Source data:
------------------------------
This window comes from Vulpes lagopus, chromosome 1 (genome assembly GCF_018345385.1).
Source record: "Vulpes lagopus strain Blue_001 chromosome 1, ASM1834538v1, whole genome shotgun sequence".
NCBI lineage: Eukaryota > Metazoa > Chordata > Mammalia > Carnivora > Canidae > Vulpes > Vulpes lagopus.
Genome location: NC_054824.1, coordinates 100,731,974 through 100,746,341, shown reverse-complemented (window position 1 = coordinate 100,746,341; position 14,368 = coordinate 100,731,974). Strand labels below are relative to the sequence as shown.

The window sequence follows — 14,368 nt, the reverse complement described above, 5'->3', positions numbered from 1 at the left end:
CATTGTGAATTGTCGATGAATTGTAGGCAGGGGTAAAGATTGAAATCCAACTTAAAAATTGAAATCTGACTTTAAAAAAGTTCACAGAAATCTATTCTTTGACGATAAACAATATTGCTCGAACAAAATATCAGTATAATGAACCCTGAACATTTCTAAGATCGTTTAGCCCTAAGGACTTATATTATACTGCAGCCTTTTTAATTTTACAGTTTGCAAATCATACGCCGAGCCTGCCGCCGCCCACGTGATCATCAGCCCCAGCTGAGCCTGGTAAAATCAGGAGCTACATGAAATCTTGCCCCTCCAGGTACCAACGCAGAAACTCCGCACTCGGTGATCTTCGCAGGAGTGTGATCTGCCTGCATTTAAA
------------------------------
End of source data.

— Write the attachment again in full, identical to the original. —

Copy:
This window comes from Vulpes lagopus, chromosome 1 (genome assembly GCF_018345385.1).
Source record: "Vulpes lagopus strain Blue_001 chromosome 1, ASM1834538v1, whole genome shotgun sequence".
NCBI lineage: Eukaryota > Metazoa > Chordata > Mammalia > Carnivora > Canidae > Vulpes > Vulpes lagopus.
Genome location: NC_054824.1, coordinates 100,731,974 through 100,746,341, shown reverse-complemented (window position 1 = coordinate 100,746,341; position 14,368 = coordinate 100,731,974). Strand labels below are relative to the sequence as shown.

The window sequence follows — 14,368 nt, the reverse complement described above, 5'->3', positions numbered from 1 at the left end:
CATTGTGAATTGTCGATGAATTGTAGGCAGGGGTAAAGATTGAAATCCAACTTAAAAATTGAAATCTGACTTTAAAAAAGTTCACAGAAATCTATTCTTTGACGATAAACAATATTGCTCGAACAAAATATCAGTATAATGAACCCTGAACATTTCTAAGATCGTTTAGCCCTAAGGACTTATATTATACTGCAGCCTTTTTAATTTTACAGTTTGCAAATCATACGCCGAGCCTGCCGCCGCCCACGTGATCATCAGCCCCAGCTGAGCCTGGTAAAATCAGGAGCTACATGAAATCTTGCCCCTCCAGGTACCAACGCAGAAACTCCGCACTCGGTGATCTTCGCAGGAGTGTGATCTGCCTGCATTTAAA